Category: The Sopranos

Steven Van Zandt goes from 'The Sopranos' to 'Lilyhammer'

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Just when Steven Van Zandt thinks he's out, they pull him back in.

Van Zandt, who played mobster Silvio "Sil" Dante on "The Sopranos" is back on the wrong side of the law with "Lilyhammer," a new series premiering on Netflix next month.

The actor, who is also a member of Bruce Springsteen's E Street Band, will play Frank "The Fixer" Tagliano, who enters the witness protection program after ratting out his boss. Tagliano, who is a sports fan, wants to make his new life in Lillehammer, the Norwegian town that hosted the 1994 Winter Olympics. He calls the town "Lilyhammer" and has visions of "a paradise of clean air, fresh white snow and gorgeous broads" that will be the total opposite of his wayward New York criminal lifestyle.

The first eight episodes of the series will be available Feb. 6 on Netflix.

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Photo: Steven Van Zandt, left, with James Gandolfini in "The Sopranos" Credit: Craig Blankenhorn / HBO

Q&A: Transmedia guru Henry Jenkins on 'Lost,' negative capability and that 'Sopranos' ending

Jenkins Furious crosstown rivals USC and UCLA made peace for a day last week to jointly present a symposium entitled "Transmedia, Hollywood: S/Telling the Story," co-hosted by USC Provost's Professor of Communication, Journalism, and Cinematic Arts Henry Jenkins and Denise Mann, an associate professor in UCLA's Producers Program.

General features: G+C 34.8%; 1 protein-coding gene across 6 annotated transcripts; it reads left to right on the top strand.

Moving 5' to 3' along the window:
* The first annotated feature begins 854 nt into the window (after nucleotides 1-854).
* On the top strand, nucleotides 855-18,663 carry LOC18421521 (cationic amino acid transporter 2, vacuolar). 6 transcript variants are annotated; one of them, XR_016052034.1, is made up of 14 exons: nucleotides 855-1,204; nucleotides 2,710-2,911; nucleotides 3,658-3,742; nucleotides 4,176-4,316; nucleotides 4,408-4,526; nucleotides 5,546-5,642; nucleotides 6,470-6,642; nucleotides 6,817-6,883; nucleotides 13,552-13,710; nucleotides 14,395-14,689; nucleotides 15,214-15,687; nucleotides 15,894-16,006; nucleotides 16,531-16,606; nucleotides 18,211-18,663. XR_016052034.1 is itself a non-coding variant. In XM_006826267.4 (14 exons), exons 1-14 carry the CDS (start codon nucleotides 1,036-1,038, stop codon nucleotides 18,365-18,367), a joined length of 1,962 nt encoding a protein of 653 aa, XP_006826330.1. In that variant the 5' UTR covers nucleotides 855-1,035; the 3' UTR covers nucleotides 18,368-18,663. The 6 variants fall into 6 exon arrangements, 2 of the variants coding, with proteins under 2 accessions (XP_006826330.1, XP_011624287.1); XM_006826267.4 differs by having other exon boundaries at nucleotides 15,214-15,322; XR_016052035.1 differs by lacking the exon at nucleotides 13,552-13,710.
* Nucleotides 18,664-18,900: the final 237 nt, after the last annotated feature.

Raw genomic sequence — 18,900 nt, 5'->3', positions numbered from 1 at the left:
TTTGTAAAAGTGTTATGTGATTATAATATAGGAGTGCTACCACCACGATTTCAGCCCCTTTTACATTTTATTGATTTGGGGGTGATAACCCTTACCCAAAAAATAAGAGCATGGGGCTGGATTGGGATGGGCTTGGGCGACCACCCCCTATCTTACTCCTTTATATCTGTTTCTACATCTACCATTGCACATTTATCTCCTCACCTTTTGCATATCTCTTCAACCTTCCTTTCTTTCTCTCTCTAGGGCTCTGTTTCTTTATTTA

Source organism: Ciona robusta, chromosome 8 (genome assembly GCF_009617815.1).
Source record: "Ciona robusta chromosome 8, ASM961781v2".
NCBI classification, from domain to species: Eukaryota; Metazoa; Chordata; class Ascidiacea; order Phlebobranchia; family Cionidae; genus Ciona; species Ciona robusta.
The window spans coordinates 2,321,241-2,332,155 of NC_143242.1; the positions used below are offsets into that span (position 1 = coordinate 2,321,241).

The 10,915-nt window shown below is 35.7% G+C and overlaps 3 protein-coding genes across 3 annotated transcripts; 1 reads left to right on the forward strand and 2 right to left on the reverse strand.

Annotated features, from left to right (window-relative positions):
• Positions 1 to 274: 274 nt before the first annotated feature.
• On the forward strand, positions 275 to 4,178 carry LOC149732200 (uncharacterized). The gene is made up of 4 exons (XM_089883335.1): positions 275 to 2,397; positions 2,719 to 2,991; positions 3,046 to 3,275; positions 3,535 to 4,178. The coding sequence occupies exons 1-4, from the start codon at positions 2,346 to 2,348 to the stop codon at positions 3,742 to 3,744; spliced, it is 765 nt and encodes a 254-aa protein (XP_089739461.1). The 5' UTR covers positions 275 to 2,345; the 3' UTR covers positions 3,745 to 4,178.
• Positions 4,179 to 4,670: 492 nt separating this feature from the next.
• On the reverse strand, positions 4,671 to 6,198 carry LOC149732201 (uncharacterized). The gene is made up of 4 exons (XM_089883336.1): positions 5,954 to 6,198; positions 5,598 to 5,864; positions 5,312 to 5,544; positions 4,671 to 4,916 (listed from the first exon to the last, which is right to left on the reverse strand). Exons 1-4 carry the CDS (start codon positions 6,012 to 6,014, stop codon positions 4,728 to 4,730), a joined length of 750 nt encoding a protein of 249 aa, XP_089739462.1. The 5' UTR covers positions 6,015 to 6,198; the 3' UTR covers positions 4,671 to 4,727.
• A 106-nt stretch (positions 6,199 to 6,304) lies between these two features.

Too simply put, "transmedia" means telling a story across different platforms, each element of which may or may not stand on its own but contributes to an enriched, dynamic, more participatory and "lifelike" experience. The sense I got from the three packed panels I attended, which featured an array of academics, game designers, content creators and brand managers, is that the term itself, which is gaining industrial currency, can mean a lot of things at the moment, from creating a clever website to sell your movie to the sprawling media empire/alternate universe that is "Star Wars."